Polling results regarding identity from the United Daily News. Photo credit: United Daily News
There remain points of ambiguity. The term huaren (華人) is one of ambiguous nuance, for example. Though not usually used within China, but rather in countries and territories with large “ethnically Chinese” populations such as Taiwan or Singapore, the term huaren refers to what is “ethnically Chinese” but not necessarily residents of China. During the Sunflower Movement, it was a frequently raised point that Taiwan was the only democratic huaren county where China and Singapore are not democracies, for example. Nevertheless, there is still pushback against the term as still being too close to Chinese identification or too synonymous with China.
But regardless of the valences of the term huaren, outside of immigrants and Taiwanese indigenous people, Taiwanese—whether waishengren (外省人) or benshengren (本省人)—are still largely ethnically Han (漢人). The majority ancestors of benshengren are, after all, still ethnic Han originally from China, just from a much earlier wave of migration than 1949. Does this mean, then, that Taiwanese are in some sense both Chinese and Taiwanese? So why then, do we see the decline in simultaneous Taiwanese and Chinese identification?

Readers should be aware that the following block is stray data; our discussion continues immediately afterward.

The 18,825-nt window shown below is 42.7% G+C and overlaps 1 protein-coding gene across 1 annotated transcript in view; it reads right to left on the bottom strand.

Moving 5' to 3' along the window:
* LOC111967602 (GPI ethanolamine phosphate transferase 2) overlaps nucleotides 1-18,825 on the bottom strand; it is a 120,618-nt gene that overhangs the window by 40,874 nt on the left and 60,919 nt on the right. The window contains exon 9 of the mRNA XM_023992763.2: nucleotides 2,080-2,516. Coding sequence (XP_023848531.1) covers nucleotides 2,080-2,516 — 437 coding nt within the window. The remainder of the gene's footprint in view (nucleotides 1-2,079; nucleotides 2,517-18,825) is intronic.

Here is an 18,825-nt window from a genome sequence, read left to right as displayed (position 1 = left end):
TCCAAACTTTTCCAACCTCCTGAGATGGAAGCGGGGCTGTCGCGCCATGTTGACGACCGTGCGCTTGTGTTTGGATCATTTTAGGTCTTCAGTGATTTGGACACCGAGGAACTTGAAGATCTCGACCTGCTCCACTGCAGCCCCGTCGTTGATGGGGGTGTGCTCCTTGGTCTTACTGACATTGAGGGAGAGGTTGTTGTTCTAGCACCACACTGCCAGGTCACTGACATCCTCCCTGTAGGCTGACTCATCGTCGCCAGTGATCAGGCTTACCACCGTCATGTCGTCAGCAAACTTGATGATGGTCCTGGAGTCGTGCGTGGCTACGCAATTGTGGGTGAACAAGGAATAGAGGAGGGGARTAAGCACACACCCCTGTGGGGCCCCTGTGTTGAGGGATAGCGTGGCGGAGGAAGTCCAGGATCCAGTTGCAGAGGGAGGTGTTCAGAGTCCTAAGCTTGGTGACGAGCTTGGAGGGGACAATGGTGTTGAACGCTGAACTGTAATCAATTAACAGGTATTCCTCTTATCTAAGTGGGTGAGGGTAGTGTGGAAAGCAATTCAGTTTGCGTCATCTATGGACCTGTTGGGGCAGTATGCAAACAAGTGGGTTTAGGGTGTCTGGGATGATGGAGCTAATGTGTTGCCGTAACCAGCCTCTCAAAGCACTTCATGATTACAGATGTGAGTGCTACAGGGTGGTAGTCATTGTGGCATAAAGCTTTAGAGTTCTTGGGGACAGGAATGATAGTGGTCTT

The Breakdown of the Claim to Be Simultaneously Taiwanese and Chinese
TO ANSWER this question, it bears pointing to the discursive manifestation of the claim to be simultaneously Chinese and Taiwanese in contemporary discourse about ethnicity. Few would deny that Taiwanese are majority ethnically Han. But western observers have failed to pay sufficient attention to who it is exactly that in the present is claiming to be simultaneously Taiwanese and Chinese and what their backgrounds are.